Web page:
4. Jeff Polaski on 11 March 2015 at 11:01 am

    Ahah! That’s cooking with gas!

    • Trent on 12 March 2015 at 2:21 am

      Or as we’d say in South Georgia, US, “Now we cookin with hot grease”

  5. Ed on 11 March 2015 at 12:32 pm

    Another approach is to skip the metal pop-up and to pass a rectangular block of wood through a through-mortise in the bench top. The mortise is cut flush to a framing member below the top. The rectangular block, roughly 2 or 3 inches wide by 8 or more inches long, has a slot that goes over a bolt passing through the framing member. A wing nut tightens the stop. See the very first photo at the following link. You can see the stop and wing nut on the front right leg and can see it flush to the bench top in its mortise hole. To raise it, you just nudge it up from the bottom. There’s no metal to harm your wood and if you goof and hit it with a cutting edge, there are no worries. It’s also zero cost and infinitely adjustable in height. http://www.freeplans.com/Main/Articles/Skill-Builder-Ian-Kirbys-Arts-Crafts-Workbench-7211.aspx

    I find the stop useful for some chisel work. I sometimes wonder if that is safe, but both my hands are on the chisel, the chisel is pointing away, and it feels secure. For housings, for example, I don’t need to go in and out of the vice, although I go in the vice to pare across the grain.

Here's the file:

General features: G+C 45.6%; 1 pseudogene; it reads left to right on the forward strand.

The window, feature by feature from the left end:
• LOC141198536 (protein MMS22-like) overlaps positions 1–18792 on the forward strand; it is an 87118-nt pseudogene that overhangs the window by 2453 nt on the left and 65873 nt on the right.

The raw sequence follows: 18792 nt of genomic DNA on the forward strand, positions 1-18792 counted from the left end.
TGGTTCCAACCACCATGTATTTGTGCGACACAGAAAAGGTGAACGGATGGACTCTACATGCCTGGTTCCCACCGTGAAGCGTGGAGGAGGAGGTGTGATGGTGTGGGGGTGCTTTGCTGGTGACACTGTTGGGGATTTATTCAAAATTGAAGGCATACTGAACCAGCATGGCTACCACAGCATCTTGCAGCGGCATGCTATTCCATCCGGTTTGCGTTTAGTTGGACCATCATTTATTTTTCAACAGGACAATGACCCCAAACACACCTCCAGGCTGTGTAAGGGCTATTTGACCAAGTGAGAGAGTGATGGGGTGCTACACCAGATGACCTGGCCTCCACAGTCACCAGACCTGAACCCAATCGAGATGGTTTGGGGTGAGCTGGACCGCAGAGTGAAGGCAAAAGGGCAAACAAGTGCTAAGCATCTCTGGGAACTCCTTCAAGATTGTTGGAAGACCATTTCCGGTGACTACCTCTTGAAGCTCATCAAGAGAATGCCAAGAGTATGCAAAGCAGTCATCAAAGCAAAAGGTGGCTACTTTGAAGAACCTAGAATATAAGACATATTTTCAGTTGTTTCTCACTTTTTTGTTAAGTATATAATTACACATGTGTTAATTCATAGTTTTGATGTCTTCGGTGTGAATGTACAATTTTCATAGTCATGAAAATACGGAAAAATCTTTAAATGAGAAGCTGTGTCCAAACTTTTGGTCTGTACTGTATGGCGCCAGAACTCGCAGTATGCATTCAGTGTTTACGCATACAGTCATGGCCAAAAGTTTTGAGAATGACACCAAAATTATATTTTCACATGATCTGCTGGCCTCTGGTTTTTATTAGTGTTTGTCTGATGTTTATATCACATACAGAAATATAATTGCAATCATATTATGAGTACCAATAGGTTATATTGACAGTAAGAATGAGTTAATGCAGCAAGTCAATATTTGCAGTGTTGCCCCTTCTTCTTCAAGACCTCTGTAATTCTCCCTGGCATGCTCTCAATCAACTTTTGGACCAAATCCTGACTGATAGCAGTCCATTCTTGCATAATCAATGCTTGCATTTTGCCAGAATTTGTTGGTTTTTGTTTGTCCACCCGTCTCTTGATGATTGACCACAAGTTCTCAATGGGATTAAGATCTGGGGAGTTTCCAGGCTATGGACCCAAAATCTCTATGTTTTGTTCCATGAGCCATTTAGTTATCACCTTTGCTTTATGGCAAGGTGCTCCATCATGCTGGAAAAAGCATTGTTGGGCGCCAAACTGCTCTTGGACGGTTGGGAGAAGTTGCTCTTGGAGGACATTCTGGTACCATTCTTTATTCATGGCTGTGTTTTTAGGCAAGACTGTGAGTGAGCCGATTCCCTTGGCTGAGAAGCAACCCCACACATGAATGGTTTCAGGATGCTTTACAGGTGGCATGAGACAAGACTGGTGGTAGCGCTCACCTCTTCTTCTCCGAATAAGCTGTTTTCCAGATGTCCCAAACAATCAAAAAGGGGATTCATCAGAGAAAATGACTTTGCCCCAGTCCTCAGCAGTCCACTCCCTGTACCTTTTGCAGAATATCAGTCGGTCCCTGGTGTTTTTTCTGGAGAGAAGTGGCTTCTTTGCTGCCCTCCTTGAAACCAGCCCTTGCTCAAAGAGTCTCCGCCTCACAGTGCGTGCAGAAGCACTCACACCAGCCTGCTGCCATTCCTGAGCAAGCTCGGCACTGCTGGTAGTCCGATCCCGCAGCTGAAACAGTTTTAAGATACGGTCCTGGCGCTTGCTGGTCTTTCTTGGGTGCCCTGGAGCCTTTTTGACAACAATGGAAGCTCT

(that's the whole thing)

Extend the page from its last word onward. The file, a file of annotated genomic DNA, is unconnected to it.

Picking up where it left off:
• Ed on 11 March 2015 at 12:41 pm

      Ah…if you click the “Click here” in the first sentence to see the PDF version of the article, you’ll get a much better view. Note that the mortise is turned 90 degrees relative to the grain compared to a normal mortise, so it’s not quite what it seems. I probably shouldn’t call it a mortise…more of a through housing? 🙂

      • Ed on 11 March 2015 at 11:31 pm

        Ignore my comment. I goofed somehow and most of it disappeared.

  6. Danny Simmons on 23 March 2015 at 10:14 pm

    Does anyone have a link to the planing stop shown in the images? I am not able to track it down or see mention of it in the blog post.

  7. Ali Mirza on 24 March 2015 at 11:54 pm

    Danny, Try Axminster uk. http://www.axminster.co.uk/morticed-bench-stop £5.95 each also at ebay uk. Good luck

  8. David Devereux on 26 March 2015 at 9:09 am

    I’ve installed one and I’m not convinced by it. It’s quite slow and awkward to raise and lower the stop. The mechanism under the stop tends to get clogged with shavings and dust which must be completely cleared before the stop can be fully lowered. Now I’ve got a hole in my bench top I don’t want!

  9. George Vincent on 4 May 2015 at 9:22 pm

    What is the best location for the stop on the bench? I have a front vise on the front left corner of my bench with a double row of dog holes from front to back and a vise on the right side corner with a double row of dog holes from right to left which intersect with those of the front vise.

    • Paul Sellers on 4 May 2015 at 9:48 pm

      Left of the vise, 3″ from the end and maybe 3″ or so in from the edge.